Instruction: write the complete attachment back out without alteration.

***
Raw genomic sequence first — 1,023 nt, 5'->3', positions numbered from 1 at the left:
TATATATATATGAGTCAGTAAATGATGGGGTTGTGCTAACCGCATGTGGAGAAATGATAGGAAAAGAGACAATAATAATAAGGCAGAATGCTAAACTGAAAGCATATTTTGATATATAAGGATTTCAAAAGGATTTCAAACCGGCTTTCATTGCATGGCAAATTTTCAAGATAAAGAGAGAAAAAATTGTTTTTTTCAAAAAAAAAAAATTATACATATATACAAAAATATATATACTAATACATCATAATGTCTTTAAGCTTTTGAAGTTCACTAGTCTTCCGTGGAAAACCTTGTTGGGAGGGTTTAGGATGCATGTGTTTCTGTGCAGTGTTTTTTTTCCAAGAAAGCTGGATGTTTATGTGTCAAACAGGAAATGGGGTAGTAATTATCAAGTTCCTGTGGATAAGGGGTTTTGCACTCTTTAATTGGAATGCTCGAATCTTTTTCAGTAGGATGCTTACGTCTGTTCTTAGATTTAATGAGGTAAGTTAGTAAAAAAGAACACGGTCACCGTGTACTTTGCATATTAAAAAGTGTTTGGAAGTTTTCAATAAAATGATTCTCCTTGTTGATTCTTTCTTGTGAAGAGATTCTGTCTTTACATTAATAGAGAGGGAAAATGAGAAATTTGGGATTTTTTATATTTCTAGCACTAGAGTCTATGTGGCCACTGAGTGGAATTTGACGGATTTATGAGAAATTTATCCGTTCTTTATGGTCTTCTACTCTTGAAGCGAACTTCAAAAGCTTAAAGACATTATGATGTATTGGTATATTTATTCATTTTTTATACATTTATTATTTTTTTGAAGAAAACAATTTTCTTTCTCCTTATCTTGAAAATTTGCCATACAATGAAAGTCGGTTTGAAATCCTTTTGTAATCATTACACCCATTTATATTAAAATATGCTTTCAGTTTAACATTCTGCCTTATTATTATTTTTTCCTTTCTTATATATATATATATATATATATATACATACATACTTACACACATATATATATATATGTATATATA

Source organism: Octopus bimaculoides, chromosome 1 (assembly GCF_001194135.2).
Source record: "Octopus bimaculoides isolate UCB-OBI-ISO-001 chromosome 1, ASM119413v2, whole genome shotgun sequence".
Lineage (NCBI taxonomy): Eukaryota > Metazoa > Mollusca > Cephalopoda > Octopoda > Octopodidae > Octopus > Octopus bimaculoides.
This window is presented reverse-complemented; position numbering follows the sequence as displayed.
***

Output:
Raw genomic sequence first — 1,023 nt, 5'->3', positions numbered from 1 at the left:
TATATATATATGAGTCAGTAAATGATGGGGTTGTGCTAACCGCATGTGGAGAAATGATAGGAAAAGAGACAATAATAATAAGGCAGAATGCTAAACTGAAAGCATATTTTGATATATAAGGATTTCAAAAGGATTTCAAACCGGCTTTCATTGCATGGCAAATTTTCAAGATAAAGAGAGAAAAAATTGTTTTTTTCAAAAAAAAAAAATTATACATATATACAAAAATATATATACTAATACATCATAATGTCTTTAAGCTTTTGAAGTTCACTAGTCTTCCGTGGAAAACCTTGTTGGGAGGGTTTAGGATGCATGTGTTTCTGTGCAGTGTTTTTTTTCCAAGAAAGCTGGATGTTTATGTGTCAAACAGGAAATGGGGTAGTAATTATCAAGTTCCTGTGGATAAGGGGTTTTGCACTCTTTAATTGGAATGCTCGAATCTTTTTCAGTAGGATGCTTACGTCTGTTCTTAGATTTAATGAGGTAAGTTAGTAAAAAAGAACACGGTCACCGTGTACTTTGCATATTAAAAAGTGTTTGGAAGTTTTCAATAAAATGATTCTCCTTGTTGATTCTTTCTTGTGAAGAGATTCTGTCTTTACATTAATAGAGAGGGAAAATGAGAAATTTGGGATTTTTTATATTTCTAGCACTAGAGTCTATGTGGCCACTGAGTGGAATTTGACGGATTTATGAGAAATTTATCCGTTCTTTATGGTCTTCTACTCTTGAAGCGAACTTCAAAAGCTTAAAGACATTATGATGTATTGGTATATTTATTCATTTTTTATACATTTATTATTTTTTTGAAGAAAACAATTTTCTTTCTCCTTATCTTGAAAATTTGCCATACAATGAAAGTCGGTTTGAAATCCTTTTGTAATCATTACACCCATTTATATTAAAATATGCTTTCAGTTTAACATTCTGCCTTATTATTATTTTTTCCTTTCTTATATATATATATATATATATATATACATACATACTTACACACATATATATATATATGTATATATA

Source organism: Octopus bimaculoides, chromosome 1 (assembly GCF_001194135.2).
Source record: "Octopus bimaculoides isolate UCB-OBI-ISO-001 chromosome 1, ASM119413v2, whole genome shotgun sequence".
Lineage (NCBI taxonomy): Eukaryota > Metazoa > Mollusca > Cephalopoda > Octopoda > Octopodidae > Octopus > Octopus bimaculoides.
This window is presented reverse-complemented; position numbering follows the sequence as displayed.